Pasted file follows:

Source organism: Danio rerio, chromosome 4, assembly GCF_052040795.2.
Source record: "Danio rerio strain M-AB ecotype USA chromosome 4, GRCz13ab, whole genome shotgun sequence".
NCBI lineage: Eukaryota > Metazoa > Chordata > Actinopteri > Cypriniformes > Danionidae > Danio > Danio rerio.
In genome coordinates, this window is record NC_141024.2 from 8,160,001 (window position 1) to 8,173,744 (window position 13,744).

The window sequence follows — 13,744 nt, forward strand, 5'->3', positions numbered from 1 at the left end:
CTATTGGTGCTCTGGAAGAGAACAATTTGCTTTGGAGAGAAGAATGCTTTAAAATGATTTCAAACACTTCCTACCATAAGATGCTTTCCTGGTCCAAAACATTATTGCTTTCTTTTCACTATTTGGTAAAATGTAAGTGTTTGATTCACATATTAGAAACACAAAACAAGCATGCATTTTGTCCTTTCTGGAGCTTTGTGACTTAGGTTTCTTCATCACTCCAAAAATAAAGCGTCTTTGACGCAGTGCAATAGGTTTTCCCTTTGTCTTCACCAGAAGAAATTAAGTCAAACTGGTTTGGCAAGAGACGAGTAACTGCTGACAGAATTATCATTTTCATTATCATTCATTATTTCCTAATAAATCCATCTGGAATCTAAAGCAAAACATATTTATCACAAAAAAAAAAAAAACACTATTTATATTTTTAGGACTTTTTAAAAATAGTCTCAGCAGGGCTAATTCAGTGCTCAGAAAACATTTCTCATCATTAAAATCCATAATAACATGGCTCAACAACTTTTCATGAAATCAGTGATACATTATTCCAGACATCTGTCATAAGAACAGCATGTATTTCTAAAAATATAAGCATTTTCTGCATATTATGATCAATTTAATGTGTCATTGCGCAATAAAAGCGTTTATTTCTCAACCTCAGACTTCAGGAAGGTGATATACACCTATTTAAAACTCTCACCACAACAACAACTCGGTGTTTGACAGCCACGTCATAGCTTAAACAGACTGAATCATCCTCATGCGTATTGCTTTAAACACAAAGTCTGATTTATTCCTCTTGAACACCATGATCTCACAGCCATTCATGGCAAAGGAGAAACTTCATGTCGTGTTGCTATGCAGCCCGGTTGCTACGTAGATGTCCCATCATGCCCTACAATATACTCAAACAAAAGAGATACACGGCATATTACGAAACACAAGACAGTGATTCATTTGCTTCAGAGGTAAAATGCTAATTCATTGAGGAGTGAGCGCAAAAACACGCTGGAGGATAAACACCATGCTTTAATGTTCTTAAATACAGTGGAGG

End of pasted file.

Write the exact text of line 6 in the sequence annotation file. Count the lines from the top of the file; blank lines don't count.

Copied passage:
CTATTGGTGCTCTGGAAGAGAACAATTTGCTTTGGAGAGAAGAATGCTTTAAAATGATTTCAAACACTTCCTACCATAAGATGCTTTCCTGGTCCAAAACATTATTGCTTTCTTTTCACTATTTGGTAAAATGTAAGTGTTTGATTCACATATTAGAAACACAAAACAAGCATGCATTTTGTCCTTTCTGGAGCTTTGTGACTTAGGTTTCTTCATCACTCCAAAAATAAAGCGTCTTTGACGCAGTGCAATAGGTTTTCCCTTTGTCTTCACCAGAAGAAATTAAGTCAAACTGGTTTGGCAAGAGACGAGTAACTGCTGACAGAATTATCATTTTCATTATCATTCATTATTTCCTAATAAATCCATCTGGAATCTAAAGCAAAACATATTTATCACAAAAAAAAAAAAAACACTATTTATATTTTTAGGACTTTTTAAAAATAGTCTCAGCAGGGCTAATTCAGTGCTCAGAAAACATTTCTCATCATTAAAATCCATAATAACATGGCTCAACAACTTTTCATGAAATCAGTGATACATTATTCCAGACATCTGTCATAAGAACAGCATGTATTTCTAAAAATATAAGCATTTTCTGCATATTATGATCAATTTAATGTGTCATTGCGCAATAAAAGCGTTTATTTCTCAACCTCAGACTTCAGGAAGGTGATATACACCTATTTAAAACTCTCACCACAACAACAACTCGGTGTTTGACAGCCACGTCATAGCTTAAACAGACTGAATCATCCTCATGCGTATTGCTTTAAACACAAAGTCTGATTTATTCCTCTTGAACACCATGATCTCACAGCCATTCATGGCAAAGGAGAAACTTCATGTCGTGTTGCTATGCAGCCCGGTTGCTACGTAGATGTCCCATCATGCCCTACAATATACTCAAACAAAAGAGATACACGGCATATTACGAAACACAAGACAGTGATTCATTTGCTTCAGAGGTAAAATGCTAATTCATTGAGGAGTGAGCGCAAAAACACGCTGGAGGATAAACACCATGCTTTAATGTTCTTAAATACAGTGGAGG